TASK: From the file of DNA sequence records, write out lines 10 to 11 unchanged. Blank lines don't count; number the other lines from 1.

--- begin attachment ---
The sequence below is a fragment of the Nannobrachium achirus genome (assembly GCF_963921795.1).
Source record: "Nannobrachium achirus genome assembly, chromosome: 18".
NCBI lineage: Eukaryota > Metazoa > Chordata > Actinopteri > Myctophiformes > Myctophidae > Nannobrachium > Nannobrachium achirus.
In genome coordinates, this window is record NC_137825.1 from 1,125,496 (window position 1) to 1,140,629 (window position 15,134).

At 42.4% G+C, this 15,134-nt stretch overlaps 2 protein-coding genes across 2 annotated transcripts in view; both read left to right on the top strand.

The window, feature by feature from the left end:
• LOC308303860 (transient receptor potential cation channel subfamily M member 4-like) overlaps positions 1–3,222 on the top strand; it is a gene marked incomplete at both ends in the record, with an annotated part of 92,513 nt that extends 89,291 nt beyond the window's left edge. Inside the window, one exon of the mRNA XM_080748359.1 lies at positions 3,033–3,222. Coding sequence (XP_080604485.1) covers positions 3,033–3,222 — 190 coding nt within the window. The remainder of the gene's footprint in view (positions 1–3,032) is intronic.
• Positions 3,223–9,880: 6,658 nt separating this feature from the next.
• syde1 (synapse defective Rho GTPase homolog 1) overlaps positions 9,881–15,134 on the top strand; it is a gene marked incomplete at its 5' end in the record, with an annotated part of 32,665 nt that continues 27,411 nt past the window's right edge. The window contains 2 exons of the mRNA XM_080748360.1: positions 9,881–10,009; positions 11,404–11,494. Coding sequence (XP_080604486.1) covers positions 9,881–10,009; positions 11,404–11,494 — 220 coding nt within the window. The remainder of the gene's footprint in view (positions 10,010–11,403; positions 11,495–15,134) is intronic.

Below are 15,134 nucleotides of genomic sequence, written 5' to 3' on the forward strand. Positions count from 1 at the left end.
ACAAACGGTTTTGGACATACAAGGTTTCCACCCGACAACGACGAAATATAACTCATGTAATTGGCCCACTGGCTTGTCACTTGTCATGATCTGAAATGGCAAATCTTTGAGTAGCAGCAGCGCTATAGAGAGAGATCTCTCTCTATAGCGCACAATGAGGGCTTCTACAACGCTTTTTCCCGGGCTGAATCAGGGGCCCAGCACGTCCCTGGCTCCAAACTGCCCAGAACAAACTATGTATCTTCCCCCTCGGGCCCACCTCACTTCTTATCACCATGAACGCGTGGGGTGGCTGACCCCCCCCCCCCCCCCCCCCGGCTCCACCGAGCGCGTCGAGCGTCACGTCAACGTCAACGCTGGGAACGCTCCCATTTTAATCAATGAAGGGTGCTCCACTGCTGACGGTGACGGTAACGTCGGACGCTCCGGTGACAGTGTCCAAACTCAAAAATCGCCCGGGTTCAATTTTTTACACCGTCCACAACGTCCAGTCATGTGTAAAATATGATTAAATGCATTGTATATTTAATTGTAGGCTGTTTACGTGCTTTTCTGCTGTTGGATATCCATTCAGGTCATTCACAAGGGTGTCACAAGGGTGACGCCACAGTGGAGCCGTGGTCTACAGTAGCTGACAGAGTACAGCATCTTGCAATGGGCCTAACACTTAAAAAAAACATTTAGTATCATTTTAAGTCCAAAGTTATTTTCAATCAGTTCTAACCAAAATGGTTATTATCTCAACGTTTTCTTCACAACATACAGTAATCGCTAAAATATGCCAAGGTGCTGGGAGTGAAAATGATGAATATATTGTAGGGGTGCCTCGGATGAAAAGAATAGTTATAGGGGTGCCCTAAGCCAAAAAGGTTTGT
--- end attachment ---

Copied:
Below are 15,134 nucleotides of genomic sequence, written 5' to 3' on the forward strand. Positions count from 1 at the left end.
ACAAACGGTTTTGGACATACAAGGTTTCCACCCGACAACGACGAAATATAACTCATGTAATTGGCCCACTGGCTTGTCACTTGTCATGATCTGAAATGGCAAATCTTTGAGTAGCAGCAGCGCTATAGAGAGAGATCTCTCTCTATAGCGCACAATGAGGGCTTCTACAACGCTTTTTCCCGGGCTGAATCAGGGGCCCAGCACGTCCCTGGCTCCAAACTGCCCAGAACAAACTATGTATCTTCCCCCTCGGGCCCACCTCACTTCTTATCACCATGAACGCGTGGGGTGGCTGACCCCCCCCCCCCCCCCCCCCGGCTCCACCGAGCGCGTCGAGCGTCACGTCAACGTCAACGCTGGGAACGCTCCCATTTTAATCAATGAAGGGTGCTCCACTGCTGACGGTGACGGTAACGTCGGACGCTCCGGTGACAGTGTCCAAACTCAAAAATCGCCCGGGTTCAATTTTTTACACCGTCCACAACGTCCAGTCATGTGTAAAATATGATTAAATGCATTGTATATTTAATTGTAGGCTGTTTACGTGCTTTTCTGCTGTTGGATATCCATTCAGGTCATTCACAAGGGTGTCACAAGGGTGACGCCACAGTGGAGCCGTGGTCTACAGTAGCTGACAGAGTACAGCATCTTGCAATGGGCCTAACACTTAAAAAAAACATTTAGTATCATTTTAAGTCCAAAGTTATTTTCAATCAGTTCTAACCAAAATGGTTATTATCTCAACGTTTTCTTCACAACATACAGTAATCGCTAAAATATGCCAAGGTGCTGGGAGTGAAAATGATGAATATATTGTAGGGGTGCCTCGGATGAAAAGAATAGTTATAGGGGTGCCCTAAGCCAAAAAGGTTTGT